Assistant Professor Javier Cravino and doctoral student Samuel Haltenhof recently published the National Bureau of Economic Research (NBER) working paper entitled, “Real Exchange Rates, Income per Capita, and Sectoral Input Shares.” In this paper, the authors look into ways to explain the relationship between GDP per capita and real exchange rates.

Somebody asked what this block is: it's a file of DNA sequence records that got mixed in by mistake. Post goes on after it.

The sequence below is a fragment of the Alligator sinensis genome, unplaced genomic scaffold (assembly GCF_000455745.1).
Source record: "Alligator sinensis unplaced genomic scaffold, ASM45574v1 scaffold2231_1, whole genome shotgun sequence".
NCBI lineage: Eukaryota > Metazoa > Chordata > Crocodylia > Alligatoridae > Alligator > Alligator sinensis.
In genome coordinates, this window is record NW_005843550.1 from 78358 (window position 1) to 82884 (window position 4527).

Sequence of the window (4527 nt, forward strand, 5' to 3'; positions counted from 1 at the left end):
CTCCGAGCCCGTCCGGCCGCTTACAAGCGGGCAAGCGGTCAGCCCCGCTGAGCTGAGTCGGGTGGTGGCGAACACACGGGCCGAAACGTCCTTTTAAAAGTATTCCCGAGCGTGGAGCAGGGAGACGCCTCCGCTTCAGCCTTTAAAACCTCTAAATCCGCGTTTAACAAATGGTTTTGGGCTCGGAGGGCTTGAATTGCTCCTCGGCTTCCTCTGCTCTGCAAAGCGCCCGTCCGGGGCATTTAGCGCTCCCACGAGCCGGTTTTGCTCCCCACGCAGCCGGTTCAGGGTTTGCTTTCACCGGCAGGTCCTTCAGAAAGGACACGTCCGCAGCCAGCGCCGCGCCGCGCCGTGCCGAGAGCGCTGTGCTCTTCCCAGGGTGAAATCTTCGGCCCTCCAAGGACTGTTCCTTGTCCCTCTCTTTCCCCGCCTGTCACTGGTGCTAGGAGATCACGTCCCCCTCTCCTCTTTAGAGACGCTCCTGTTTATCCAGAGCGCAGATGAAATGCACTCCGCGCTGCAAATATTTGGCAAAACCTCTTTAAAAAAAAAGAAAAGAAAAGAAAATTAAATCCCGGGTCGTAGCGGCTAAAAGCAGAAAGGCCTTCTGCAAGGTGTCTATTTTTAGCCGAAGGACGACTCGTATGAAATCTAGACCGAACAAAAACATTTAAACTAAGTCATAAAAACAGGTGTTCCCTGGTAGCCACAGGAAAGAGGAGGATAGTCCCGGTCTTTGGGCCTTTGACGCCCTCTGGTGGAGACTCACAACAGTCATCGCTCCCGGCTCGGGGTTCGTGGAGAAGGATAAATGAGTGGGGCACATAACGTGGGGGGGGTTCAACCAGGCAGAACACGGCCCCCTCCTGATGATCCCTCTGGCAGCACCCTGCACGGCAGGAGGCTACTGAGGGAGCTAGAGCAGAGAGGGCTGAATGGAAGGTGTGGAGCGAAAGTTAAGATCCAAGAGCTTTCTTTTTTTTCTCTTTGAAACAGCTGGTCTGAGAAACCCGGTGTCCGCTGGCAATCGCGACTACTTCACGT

Aggregate price levels are positively related to GDP per capita across countries. We propose a mechanism that rationalizes this observation through sectorial differences in intermediate input shares. As aggregate productivity and income grow, so do wages relative to intermediate input prices, which increases the relative price of non-tradables if tradable sectors use intermediate inputs more intensively. We show that sectorial differences in intermediate input shares can account for two thirds of the observed elasticity of the aggregate price level with respect to GDP per capita. The mechanism has stark implications for industry-level real exchange rates that are strongly supported by the data.